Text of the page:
Insect growth regulators

Insect growth regulators (IGRs) interfere with embryonic, larval and nymphal development, disrupt metamorphosis and reproduction. They are highly selective to insects and arthropods but because they kill through disruption of growth and development they take more time to reduce insect populations than conventional insecticides. IGRs can be classified as juvenile hormones, chitin synthesis inhibitors and triazine derivatives.

Two hormones are involved in the control of larval and nymphal moulting: the moulting hormones or ecdysones and the juvenile hormones. The ecdysones are necessary for the resorption of the old cuticle, deposition, hardening and tanning of the new cuticle while the juvenile hormones are present during the larval stage at each moult to prevent the insect maturing (Bowers, 1971). The ecdysones have generally proved to be too expensive to synthesize and use as control agents. However, recently a new class of insect growth regulators which are non-steroidal ecdysone antagonists have proven effective against Lepidoptera (Chandler et al, 1992; Cadogan et al, 1997). The product tebufenozide demonstrates activity on neonate larvae of Helicoverpa zea, Spodoptera frugiperda (Valentine et al., 1996) and Choristonsura fumiferaria (Cadogan et al., 1997).

The role of juvenile hormones in metamorphosis is to perpetuate immature growth and development when they are present and permit maturation when they are not (Bowers, 1971). A number of juvenile hormones have been identified and structures established. Derivatives of these hormones have also been produced, known as juvenile hormone analogues or mimics (sometimes referred to as juvenoids). Potential utilization of the juvenile hormone or its analogues is dependent upon application at a late larval or early pupal stage when it can induce morphogenetic damage, resulting in development of intermediate larval/pupal or pupal/adult stages or 'monster' individuals that are unable to mature, but take some time to die. Herein lies a disadvantage of juvenile hormones. In pest species in which the larval stage is the most destructive, hormonal extension of the feeding period may reduce any value from control even if the insect does not manage to reproduce. This has restricted the use of these IGRs to situations where only adult stages are pests, e.g. mosquitoes, ants and fleas, or where it is appropriate to prevent the build-up of small populations causing negligible damage to levels causing economic loss e.g. stored products, long term control of cockroaches (Menn et al., 1989).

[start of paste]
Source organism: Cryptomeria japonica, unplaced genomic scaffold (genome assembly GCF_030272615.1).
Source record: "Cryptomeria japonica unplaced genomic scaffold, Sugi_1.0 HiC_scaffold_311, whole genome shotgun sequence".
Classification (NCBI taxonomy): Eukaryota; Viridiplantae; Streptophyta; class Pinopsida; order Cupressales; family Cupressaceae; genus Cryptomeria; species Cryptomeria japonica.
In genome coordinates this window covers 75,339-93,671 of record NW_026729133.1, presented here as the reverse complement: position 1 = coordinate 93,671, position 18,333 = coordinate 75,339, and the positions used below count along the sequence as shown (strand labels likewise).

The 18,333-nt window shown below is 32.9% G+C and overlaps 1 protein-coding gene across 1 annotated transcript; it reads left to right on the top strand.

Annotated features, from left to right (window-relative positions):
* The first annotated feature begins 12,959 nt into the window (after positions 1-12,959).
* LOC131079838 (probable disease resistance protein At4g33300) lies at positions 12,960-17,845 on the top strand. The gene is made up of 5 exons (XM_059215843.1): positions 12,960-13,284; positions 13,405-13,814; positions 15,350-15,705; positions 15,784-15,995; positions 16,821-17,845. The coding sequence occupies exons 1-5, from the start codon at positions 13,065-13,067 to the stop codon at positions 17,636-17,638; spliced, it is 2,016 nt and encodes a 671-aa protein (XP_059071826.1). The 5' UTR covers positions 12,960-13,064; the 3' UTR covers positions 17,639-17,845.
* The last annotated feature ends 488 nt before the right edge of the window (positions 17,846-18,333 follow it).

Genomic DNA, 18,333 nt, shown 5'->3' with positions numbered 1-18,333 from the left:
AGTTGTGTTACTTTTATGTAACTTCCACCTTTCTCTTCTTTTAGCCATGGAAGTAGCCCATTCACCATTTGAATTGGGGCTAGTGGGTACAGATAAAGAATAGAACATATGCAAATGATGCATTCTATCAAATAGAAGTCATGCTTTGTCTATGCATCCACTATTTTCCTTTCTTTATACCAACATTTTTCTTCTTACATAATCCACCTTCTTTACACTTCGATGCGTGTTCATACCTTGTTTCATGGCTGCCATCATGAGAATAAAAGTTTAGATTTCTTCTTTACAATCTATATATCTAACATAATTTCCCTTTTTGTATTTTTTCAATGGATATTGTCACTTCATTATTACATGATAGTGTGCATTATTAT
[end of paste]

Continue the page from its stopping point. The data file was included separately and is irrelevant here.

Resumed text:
A number of juvenile hormone mimics are available, the oldest, methoprene, is used for control of flies (particularly of livestock), fleas, mosquitoes, stored food and tobacco pests and pharaohs ants. A commonly used newer IGR is fenoxycarb which can be used to control Cydia pomonella and Epiphyas postvittana (Valentine et al., 1996) and termites (Su, 1994). Pyriproxifen, another mimic, is active against fleas at very small doses and has recently been released in the USA in spray, collar and wash formulations (Wall and Shearer, 1997).

The insect cuticle presents a potentially vulnerable and specific target for the disruption of its chemistry, structure and function by insecticides (Reynolds, 1989). The amino sugar polysaccharide chitin is a particularly important component of the insect cuticle. If synthesis of chitin is disrupted at crucial times, such as egg hatch or moult, then the insect will die. Among the substances known to inhibit chitin synthesis are the benzoylphenylureas, e.g. diflubenzuron, hexaflumuron and triflumuron. These IGRs have been found to be effective against a range of pest species including termites, lep-idopteran, mites and scarid flies.

The substituted melamine, cryomazine, has IGR effects causing reduced growth and eventually death from integumental lesions. However, it is considered to be in its own class of triazine insect larvicides (Kotze and Reynolds, 1989) since it does not act directly on chitin synthesis. Cryomazine death of insects is characterized by a rapid stiffening of the cuticle, and it seems to have more specificity than the benzoylphenylureas, affecting mostly larvae of Diptera.

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